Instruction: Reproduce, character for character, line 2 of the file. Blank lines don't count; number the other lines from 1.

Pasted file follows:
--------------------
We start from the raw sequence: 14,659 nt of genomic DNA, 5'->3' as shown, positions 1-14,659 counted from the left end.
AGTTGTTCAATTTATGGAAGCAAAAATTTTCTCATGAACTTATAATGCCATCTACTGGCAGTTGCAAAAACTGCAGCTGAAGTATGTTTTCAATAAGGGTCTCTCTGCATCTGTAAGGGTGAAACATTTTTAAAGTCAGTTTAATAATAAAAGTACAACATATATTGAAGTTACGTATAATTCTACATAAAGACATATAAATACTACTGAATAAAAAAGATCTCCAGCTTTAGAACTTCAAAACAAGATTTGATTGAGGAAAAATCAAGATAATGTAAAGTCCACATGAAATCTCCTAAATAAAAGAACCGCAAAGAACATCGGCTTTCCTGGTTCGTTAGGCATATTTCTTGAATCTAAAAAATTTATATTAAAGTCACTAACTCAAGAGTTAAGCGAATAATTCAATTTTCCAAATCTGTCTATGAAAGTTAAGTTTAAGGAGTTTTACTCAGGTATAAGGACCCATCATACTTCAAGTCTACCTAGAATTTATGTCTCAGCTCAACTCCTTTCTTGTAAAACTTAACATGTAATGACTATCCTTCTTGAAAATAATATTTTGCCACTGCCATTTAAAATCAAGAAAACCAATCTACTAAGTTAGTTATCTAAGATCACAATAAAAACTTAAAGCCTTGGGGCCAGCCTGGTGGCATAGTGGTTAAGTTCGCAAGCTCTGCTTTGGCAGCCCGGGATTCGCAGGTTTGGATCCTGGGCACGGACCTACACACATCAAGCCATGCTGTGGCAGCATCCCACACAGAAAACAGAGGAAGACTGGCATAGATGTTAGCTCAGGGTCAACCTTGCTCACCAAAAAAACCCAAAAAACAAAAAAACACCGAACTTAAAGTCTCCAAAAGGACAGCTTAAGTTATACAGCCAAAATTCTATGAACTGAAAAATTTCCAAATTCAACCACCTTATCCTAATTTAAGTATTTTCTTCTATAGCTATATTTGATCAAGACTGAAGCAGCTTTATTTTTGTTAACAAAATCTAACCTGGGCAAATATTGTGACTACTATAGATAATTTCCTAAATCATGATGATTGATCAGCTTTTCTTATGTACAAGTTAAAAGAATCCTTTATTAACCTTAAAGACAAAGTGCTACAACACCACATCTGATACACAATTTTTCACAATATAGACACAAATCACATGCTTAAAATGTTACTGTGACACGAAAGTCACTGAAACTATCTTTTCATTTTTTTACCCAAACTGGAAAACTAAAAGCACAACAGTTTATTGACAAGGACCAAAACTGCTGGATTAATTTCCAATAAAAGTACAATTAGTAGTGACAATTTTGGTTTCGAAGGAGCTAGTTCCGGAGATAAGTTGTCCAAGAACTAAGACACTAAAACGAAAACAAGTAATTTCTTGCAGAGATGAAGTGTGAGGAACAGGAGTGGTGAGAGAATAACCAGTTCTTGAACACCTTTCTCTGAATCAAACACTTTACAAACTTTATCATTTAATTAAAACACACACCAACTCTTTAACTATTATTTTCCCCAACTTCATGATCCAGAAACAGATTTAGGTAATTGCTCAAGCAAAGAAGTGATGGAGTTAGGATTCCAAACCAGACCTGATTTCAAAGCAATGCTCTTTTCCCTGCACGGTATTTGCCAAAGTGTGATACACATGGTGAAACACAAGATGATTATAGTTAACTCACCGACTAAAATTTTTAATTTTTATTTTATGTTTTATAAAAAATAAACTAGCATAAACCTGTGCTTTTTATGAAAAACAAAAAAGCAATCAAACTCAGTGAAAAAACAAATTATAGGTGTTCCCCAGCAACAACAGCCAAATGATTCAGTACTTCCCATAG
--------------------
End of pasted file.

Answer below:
AGTTGTTCAATTTATGGAAGCAAAAATTTTCTCATGAACTTATAATGCCATCTACTGGCAGTTGCAAAAACTGCAGCTGAAGTATGTTTTCAATAAGGGTCTCTCTGCATCTGTAAGGGTGAAACATTTTTAAAGTCAGTTTAATAATAAAAGTACAACATATATTGAAGTTACGTATAATTCTACATAAAGACATATAAATACTACTGAATAAAAAAGATCTCCAGCTTTAGAACTTCAAAACAAGATTTGATTGAGGAAAAATCAAGATAATGTAAAGTCCACATGAAATCTCCTAAATAAAAGAACCGCAAAGAACATCGGCTTTCCTGGTTCGTTAGGCATATTTCTTGAATCTAAAAAATTTATATTAAAGTCACTAACTCAAGAGTTAAGCGAATAATTCAATTTTCCAAATCTGTCTATGAAAGTTAAGTTTAAGGAGTTTTACTCAGGTATAAGGACCCATCATACTTCAAGTCTACCTAGAATTTATGTCTCAGCTCAACTCCTTTCTTGTAAAACTTAACATGTAATGACTATCCTTCTTGAAAATAATATTTTGCCACTGCCATTTAAAATCAAGAAAACCAATCTACTAAGTTAGTTATCTAAGATCACAATAAAAACTTAAAGCCTTGGGGCCAGCCTGGTGGCATAGTGGTTAAGTTCGCAAGCTCTGCTTTGGCAGCCCGGGATTCGCAGGTTTGGATCCTGGGCACGGACCTACACACATCAAGCCATGCTGTGGCAGCATCCCACACAGAAAACAGAGGAAGACTGGCATAGATGTTAGCTCAGGGTCAACCTTGCTCACCAAAAAAACCCAAAAAACAAAAAAACACCGAACTTAAAGTCTCCAAAAGGACAGCTTAAGTTATACAGCCAAAATTCTATGAACTGAAAAATTTCCAAATTCAACCACCTTATCCTAATTTAAGTATTTTCTTCTATAGCTATATTTGATCAAGACTGAAGCAGCTTTATTTTTGTTAACAAAATCTAACCTGGGCAAATATTGTGACTACTATAGATAATTTCCTAAATCATGATGATTGATCAGCTTTTCTTATGTACAAGTTAAAAGAATCCTTTATTAACCTTAAAGACAAAGTGCTACAACACCACATCTGATACACAATTTTTCACAATATAGACACAAATCACATGCTTAAAATGTTACTGTGACACGAAAGTCACTGAAACTATCTTTTCATTTTTTTACCCAAACTGGAAAACTAAAAGCACAACAGTTTATTGACAAGGACCAAAACTGCTGGATTAATTTCCAATAAAAGTACAATTAGTAGTGACAATTTTGGTTTCGAAGGAGCTAGTTCCGGAGATAAGTTGTCCAAGAACTAAGACACTAAAACGAAAACAAGTAATTTCTTGCAGAGATGAAGTGTGAGGAACAGGAGTGGTGAGAGAATAACCAGTTCTTGAACACCTTTCTCTGAATCAAACACTTTACAAACTTTATCATTTAATTAAAACACACACCAACTCTTTAACTATTATTTTCCCCAACTTCATGATCCAGAAACAGATTTAGGTAATTGCTCAAGCAAAGAAGTGATGGAGTTAGGATTCCAAACCAGACCTGATTTCAAAGCAATGCTCTTTTCCCTGCACGGTATTTGCCAAAGTGTGATACACATGGTGAAACACAAGATGATTATAGTTAACTCACCGACTAAAATTTTTAATTTTTATTTTATGTTTTATAAAAAATAAACTAGCATAAACCTGTGCTTTTTATGAAAAACAAAAAAGCAATCAAACTCAGTGAAAAAACAAATTATAGGTGTTCCCCAGCAACAACAGCCAAATGATTCAGTACTTCCCATAG